The Heckscher Museum of Art’s collection spans 500 years with particular emphasis on art of the nineteenth and twentieth centuries. American landscape painting and work by Long Island artists, past and present, are particular strengths, as is American and European modernism.
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Although Venice had been a tourist center since the 15th century, when the Renaissance masters Titian, Veronese and Tintoretto worked there, it was in the 19th century that it became an irresistible destination for artists, writers and other travelers who were enchanted by the 'city rising from the sea.' Venice's brilliant light and color, exoticism and timeless quality had inspired early 19th century visitors like the romantic poet Lord Byron and the artist Joseph Mallord William Turner, as well as the influential mid-19th century art critic John Ruskin. With the development of Impressionism -- and its exploration of the effects of light and modern life subjects -- by the late 19th century Venice offered unparalleled opportunities for artists interested in light, color, and picturesque vignettes of daily life.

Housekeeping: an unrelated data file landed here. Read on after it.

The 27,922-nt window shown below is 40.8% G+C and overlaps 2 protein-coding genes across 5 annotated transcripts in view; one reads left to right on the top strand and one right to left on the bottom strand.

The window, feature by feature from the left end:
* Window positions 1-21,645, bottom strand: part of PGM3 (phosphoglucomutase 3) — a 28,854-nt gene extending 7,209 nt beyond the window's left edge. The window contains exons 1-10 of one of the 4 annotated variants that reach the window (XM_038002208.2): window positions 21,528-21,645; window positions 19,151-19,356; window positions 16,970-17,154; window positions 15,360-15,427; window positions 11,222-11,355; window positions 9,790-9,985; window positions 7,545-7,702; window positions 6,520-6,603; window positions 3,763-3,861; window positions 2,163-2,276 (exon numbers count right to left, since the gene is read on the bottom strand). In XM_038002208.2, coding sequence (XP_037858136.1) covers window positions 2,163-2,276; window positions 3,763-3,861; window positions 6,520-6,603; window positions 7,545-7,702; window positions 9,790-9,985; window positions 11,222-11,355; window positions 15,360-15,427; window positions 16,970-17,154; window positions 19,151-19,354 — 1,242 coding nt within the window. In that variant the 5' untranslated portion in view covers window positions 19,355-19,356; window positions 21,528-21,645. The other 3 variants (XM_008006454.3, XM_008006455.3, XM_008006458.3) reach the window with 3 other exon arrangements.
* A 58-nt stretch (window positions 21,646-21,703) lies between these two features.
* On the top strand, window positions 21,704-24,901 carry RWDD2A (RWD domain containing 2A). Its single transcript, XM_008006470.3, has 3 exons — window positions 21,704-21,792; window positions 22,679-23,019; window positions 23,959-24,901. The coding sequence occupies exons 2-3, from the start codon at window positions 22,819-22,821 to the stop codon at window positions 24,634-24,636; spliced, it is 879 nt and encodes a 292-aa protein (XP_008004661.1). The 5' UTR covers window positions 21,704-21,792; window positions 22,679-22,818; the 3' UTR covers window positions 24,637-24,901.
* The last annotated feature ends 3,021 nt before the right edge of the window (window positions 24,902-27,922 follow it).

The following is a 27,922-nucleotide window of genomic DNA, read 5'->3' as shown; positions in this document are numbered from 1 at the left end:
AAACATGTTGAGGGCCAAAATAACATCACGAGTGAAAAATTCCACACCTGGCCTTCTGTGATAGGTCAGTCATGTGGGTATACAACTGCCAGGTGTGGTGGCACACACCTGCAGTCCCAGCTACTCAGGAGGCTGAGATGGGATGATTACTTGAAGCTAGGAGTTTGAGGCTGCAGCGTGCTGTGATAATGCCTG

Rubens Santoro painted landscapes and genre subjects inspired by his extensive travels, but he specialized in scenes of Venetian canals that were immensely popular in Italy, France and England. Santoro was brilliant colorist, capturing Venice's reflected light with dazzling technical virtuosity. His work gives visual proof of Chekhov's observation, in a letter to his sister-in-law (1891), regarding Venice's 'inebriating architecture in which everything is graceful, light, as the birdlike gondola inundated by the sun.'